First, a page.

We like to say that permaculture is a way to “have your nature, and eat it too”!

Most of us are used to the idea that providing for human needs, such as our food, fuel and clothing is inherently destructive to natural systems.  But it wasn’t always that way.  Many human cultures have lived in harmony with their environments, albeit consuming far less than modern industrial peoples.  Permaculture draws insights from these traditional cultures, from modern sciences and from personal observations of nature, to collect new and old ways of providing for human needs that are not only sustainable, but regenerative.  Our aim is to create edible ecosystems.  As designers, permaculture practitioners aim to link the different components of each system together, in ecologically sensible ways, to achieve high yields for low inputs while actually building fertility over successive seasons.

For some, permaculture means a backyard garden that for relatively little work supplies an abundance of organically produced food all year round. For others, permaculture means a drought and flood-proof rural property ensuring food, water and energy security into the coming decades.  The principles of permaculture can also be applied to sustainable building, businesses and economics and social systems.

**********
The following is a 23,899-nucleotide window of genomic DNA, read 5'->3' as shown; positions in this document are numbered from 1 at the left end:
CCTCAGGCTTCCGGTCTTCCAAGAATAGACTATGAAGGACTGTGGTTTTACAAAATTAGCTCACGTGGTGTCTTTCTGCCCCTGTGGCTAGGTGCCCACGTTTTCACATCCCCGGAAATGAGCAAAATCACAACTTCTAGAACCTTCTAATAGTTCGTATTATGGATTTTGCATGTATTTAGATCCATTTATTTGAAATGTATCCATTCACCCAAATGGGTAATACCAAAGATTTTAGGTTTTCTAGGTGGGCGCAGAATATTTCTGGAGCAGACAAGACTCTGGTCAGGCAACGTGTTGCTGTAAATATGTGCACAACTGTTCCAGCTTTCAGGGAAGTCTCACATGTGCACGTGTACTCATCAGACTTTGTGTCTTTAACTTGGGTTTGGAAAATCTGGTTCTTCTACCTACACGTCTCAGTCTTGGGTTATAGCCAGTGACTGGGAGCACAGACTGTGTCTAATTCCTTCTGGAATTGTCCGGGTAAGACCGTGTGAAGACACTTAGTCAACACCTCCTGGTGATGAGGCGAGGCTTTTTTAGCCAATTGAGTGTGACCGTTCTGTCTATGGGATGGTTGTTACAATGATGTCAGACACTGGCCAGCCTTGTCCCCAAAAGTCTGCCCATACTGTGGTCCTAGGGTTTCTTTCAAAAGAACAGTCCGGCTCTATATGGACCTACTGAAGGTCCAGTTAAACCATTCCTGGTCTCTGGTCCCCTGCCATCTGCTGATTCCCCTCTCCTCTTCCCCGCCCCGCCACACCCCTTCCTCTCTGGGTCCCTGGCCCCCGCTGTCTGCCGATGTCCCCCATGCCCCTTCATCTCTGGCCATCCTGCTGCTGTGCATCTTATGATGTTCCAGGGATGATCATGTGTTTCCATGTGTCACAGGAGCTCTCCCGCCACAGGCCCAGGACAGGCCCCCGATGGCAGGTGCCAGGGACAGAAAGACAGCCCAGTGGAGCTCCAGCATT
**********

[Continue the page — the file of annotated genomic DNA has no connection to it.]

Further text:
The term permaculture was coined in the seventies by Australians Bill Mollison and David Holmgren (whom we’ll visit in this course in Hepburn Springs).

Since then, it has become a global movement providing design solutions for every climate, landscape and culture imaginable.  Permaculture is every bit as relevant to designing a vibrant, productive and truly sustainable edible garden in the Melbourne suburbs – check out this article by Dan for a few examples.

As a comprehensive system integrating modern science and traditional sustainable agricultural techniques from cultures the world over, and weaving these into a set of ethics and principles that apply any where at any scale, permaculture is hard to get across briefly.  It’s at once a sustainable design system, a set of worldviews, a way of living — and it’s a worldwide movement of people that practice these things.

Be warned, for a lot of people (all of us included), learning about permaculture can be life changing.  It can fill you with an optimism about the future you didn’t know you had and an unstoppable energy to get things happening on the ground!